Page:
Archive for July 21st, 2012

1798: Anthony Perry and Mogue Kearns, Protestant and Catholic

Add comment July 21st, 2012 Headsman

On this date in 1798,* two Irish rebels — a Catholic and a Protestant — were hanged side by side at Blundell Hill, Edenderry for their parts in that year’s Irish Rebellion.

Their biographies were a study in contrast: Anthony Perry, “a Protestant gentleman of independent fortune, liberal education, and benevolent mind”; Mogue Kearns, the brooding and ordained stock of Catholic farmers. Legend has it that Kearns even survived a mob lynching in Paris during the French Revolution.**

If so, it didn’t dampen his revolutionary ardor.

The two men were major movers in the Wexford Rebellion, one of the more successful and (to the British) surprising centers of insurrection in 1798. Perry, still half-broken by British torture,† returned to the field to help rout the Brits at the Battle of Tuberneering, obtaining the nickname “the Screeching General” for his barbaric vociferations in battle.

But after this successful ambush, the United Irishmen were driven from pillar to post — a failed attack on Arklow followed by the rebels’ defeat at their Vinegar Hill encampment.

A few weeks later, the multiconfessional leaders were captured, and quickly hanged at Edenderry, with “benefit” only of a summary court-martial.

Perry was extremely communicative, and while in custody, both before and after trial, gratified the enquiries of every person who spoke to him, and made such a favourable impression, that many regretted his fate …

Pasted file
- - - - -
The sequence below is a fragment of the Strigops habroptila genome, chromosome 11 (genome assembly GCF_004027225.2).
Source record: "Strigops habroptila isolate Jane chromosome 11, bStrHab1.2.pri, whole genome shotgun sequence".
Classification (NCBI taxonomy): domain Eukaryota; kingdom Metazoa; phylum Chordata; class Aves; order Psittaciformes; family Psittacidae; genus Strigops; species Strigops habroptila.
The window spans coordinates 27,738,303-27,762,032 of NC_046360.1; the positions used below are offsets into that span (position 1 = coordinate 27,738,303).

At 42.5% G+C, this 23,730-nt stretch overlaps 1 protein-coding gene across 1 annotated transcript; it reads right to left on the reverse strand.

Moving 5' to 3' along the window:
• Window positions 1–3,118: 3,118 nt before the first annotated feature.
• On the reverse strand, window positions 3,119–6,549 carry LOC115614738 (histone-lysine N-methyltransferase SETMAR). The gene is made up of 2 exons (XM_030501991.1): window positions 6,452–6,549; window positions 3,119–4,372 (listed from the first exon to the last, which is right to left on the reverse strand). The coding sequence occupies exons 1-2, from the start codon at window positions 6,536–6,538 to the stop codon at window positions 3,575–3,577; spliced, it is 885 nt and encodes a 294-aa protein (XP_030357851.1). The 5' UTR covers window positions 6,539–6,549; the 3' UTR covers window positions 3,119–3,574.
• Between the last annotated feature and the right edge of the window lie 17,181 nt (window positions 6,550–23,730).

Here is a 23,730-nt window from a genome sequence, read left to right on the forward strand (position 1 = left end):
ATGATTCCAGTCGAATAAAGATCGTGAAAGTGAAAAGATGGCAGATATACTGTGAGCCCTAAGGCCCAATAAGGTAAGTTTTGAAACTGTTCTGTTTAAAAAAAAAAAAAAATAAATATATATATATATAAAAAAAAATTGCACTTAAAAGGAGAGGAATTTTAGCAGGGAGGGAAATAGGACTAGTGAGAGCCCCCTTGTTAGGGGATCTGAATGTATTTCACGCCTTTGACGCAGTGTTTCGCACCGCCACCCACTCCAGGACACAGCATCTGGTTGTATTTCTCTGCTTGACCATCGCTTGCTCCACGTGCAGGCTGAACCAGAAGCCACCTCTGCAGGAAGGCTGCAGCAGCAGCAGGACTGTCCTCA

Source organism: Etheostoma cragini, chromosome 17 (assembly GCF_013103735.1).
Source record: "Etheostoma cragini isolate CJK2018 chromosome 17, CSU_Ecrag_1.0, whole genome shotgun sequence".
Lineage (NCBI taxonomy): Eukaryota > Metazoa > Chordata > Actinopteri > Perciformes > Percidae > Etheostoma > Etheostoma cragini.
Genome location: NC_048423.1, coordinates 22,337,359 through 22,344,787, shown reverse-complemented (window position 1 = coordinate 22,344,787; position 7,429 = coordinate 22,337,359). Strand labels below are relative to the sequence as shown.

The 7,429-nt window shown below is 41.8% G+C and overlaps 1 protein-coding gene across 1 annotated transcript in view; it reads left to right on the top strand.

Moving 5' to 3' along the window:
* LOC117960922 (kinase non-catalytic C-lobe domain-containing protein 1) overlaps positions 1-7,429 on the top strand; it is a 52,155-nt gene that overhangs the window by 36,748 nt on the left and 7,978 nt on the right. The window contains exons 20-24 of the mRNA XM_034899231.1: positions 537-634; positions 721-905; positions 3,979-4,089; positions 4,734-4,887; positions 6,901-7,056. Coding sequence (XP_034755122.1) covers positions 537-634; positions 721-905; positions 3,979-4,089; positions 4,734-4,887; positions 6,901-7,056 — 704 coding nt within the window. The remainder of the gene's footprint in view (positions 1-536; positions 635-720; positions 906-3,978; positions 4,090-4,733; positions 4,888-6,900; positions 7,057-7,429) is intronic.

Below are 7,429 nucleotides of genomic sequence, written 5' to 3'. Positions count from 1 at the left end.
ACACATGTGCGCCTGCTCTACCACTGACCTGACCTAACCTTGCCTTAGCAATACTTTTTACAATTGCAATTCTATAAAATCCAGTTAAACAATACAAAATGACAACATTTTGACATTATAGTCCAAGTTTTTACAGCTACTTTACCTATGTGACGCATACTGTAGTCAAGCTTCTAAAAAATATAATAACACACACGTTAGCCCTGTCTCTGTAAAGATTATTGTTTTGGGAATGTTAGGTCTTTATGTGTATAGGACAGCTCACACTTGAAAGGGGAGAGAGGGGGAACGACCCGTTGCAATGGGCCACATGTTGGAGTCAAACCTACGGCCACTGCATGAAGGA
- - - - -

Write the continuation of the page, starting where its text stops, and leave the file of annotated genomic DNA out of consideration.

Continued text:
Kearns was exactly the reverse of his companion — he was silent and sulk, and seldom spoke, save to upbraid Perry for his candid acknowledgments … [he had] an hypocritical and malignant heart, filled with gloomy and ferocious passions — He seemed rather to be an instrument of Hell, than a minister of Heaven, for his mind was perpetually brooding over sanguinary schemes and plans of rapines, while he assumed the sacred vestments of a servant of Christ!

Their capture marked the final collapse of Wexford’s rebellious “republic”; by September of that same year, all Irish disturbances had been definitively, and bloodily, quelled.

* Some sources have July 12, an apparent transposition of the correct date; both men appear to have skirmished in Clonard on July 11 and again at Knightstown Bog on July 14, and only captured thereafter, followed by several days’ captivity before hanging.

** “The history of the Priest is somewhat extraordinary — he had actually been hanged in Paris, during the reign of Robespierre, but being a large heavy man, the lamp-iron from which he was suspended, gave way, till his toes reached the ground — in this state he was cut down by a physician, who had known him, brought him to his house, and recovered him.”

† Perry’s troops happened to capture two men involved in Perry’s torture in early June. He had his ex-tormenters executed.

On this day..

Entry Filed under: 18th Century,Capital Punishment,Death Penalty,England,Execution,Hanged,History,Ireland,Martyrs,Occupation and Colonialism,Public Executions,Revolutionaries,Soldiers,Torture,Wartime Executions

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